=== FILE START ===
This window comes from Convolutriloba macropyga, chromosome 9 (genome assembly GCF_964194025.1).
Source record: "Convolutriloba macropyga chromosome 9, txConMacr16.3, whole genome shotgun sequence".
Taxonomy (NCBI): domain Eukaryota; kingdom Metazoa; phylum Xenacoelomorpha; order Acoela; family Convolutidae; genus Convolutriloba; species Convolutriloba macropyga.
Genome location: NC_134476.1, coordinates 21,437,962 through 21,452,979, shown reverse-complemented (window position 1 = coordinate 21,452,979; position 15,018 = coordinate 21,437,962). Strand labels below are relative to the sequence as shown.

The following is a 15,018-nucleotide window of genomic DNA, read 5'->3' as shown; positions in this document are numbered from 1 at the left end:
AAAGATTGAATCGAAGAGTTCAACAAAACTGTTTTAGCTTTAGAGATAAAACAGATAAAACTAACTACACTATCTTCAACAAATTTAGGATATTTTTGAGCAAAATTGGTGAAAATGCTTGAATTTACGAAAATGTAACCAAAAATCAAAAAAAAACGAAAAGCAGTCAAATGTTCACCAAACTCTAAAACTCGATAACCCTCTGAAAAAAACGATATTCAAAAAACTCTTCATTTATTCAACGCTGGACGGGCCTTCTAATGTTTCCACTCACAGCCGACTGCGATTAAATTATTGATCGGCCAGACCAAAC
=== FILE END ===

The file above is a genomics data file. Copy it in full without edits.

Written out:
This window comes from Convolutriloba macropyga, chromosome 9 (genome assembly GCF_964194025.1).
Source record: "Convolutriloba macropyga chromosome 9, txConMacr16.3, whole genome shotgun sequence".
Taxonomy (NCBI): domain Eukaryota; kingdom Metazoa; phylum Xenacoelomorpha; order Acoela; family Convolutidae; genus Convolutriloba; species Convolutriloba macropyga.
Genome location: NC_134476.1, coordinates 21,437,962 through 21,452,979, shown reverse-complemented (window position 1 = coordinate 21,452,979; position 15,018 = coordinate 21,437,962). Strand labels below are relative to the sequence as shown.

The following is a 15,018-nucleotide window of genomic DNA, read 5'->3' as shown; positions in this document are numbered from 1 at the left end:
AAAGATTGAATCGAAGAGTTCAACAAAACTGTTTTAGCTTTAGAGATAAAACAGATAAAACTAACTACACTATCTTCAACAAATTTAGGATATTTTTGAGCAAAATTGGTGAAAATGCTTGAATTTACGAAAATGTAACCAAAAATCAAAAAAAAACGAAAAGCAGTCAAATGTTCACCAAACTCTAAAACTCGATAACCCTCTGAAAAAAACGATATTCAAAAAACTCTTCATTTATTCAACGCTGGACGGGCCTTCTAATGTTTCCACTCACAGCCGACTGCGATTAAATTATTGATCGGCCAGACCAAAC